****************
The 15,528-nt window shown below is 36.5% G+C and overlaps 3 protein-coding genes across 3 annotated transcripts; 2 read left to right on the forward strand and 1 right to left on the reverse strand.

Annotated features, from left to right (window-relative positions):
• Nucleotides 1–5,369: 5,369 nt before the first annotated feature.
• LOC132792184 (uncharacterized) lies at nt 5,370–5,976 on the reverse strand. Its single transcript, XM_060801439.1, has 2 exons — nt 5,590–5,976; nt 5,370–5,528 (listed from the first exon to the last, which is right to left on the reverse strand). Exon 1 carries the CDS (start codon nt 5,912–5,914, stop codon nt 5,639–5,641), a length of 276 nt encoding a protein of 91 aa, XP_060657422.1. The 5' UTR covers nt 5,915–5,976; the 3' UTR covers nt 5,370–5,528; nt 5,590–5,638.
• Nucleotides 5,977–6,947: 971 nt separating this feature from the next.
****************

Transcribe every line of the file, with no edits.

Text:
The 15,528-nt window shown below is 36.5% G+C and overlaps 3 protein-coding genes across 3 annotated transcripts; 2 read left to right on the forward strand and 1 right to left on the reverse strand.

Annotated features, from left to right (window-relative positions):
• Nucleotides 1–5,369: 5,369 nt before the first annotated feature.
• LOC132792184 (uncharacterized) lies at nt 5,370–5,976 on the reverse strand. Its single transcript, XM_060801439.1, has 2 exons — nt 5,590–5,976; nt 5,370–5,528 (listed from the first exon to the last, which is right to left on the reverse strand). Exon 1 carries the CDS (start codon nt 5,912–5,914, stop codon nt 5,639–5,641), a length of 276 nt encoding a protein of 91 aa, XP_060657422.1. The 5' UTR covers nt 5,915–5,976; the 3' UTR covers nt 5,370–5,528; nt 5,590–5,638.
• Nucleotides 5,977–6,947: 971 nt separating this feature from the next.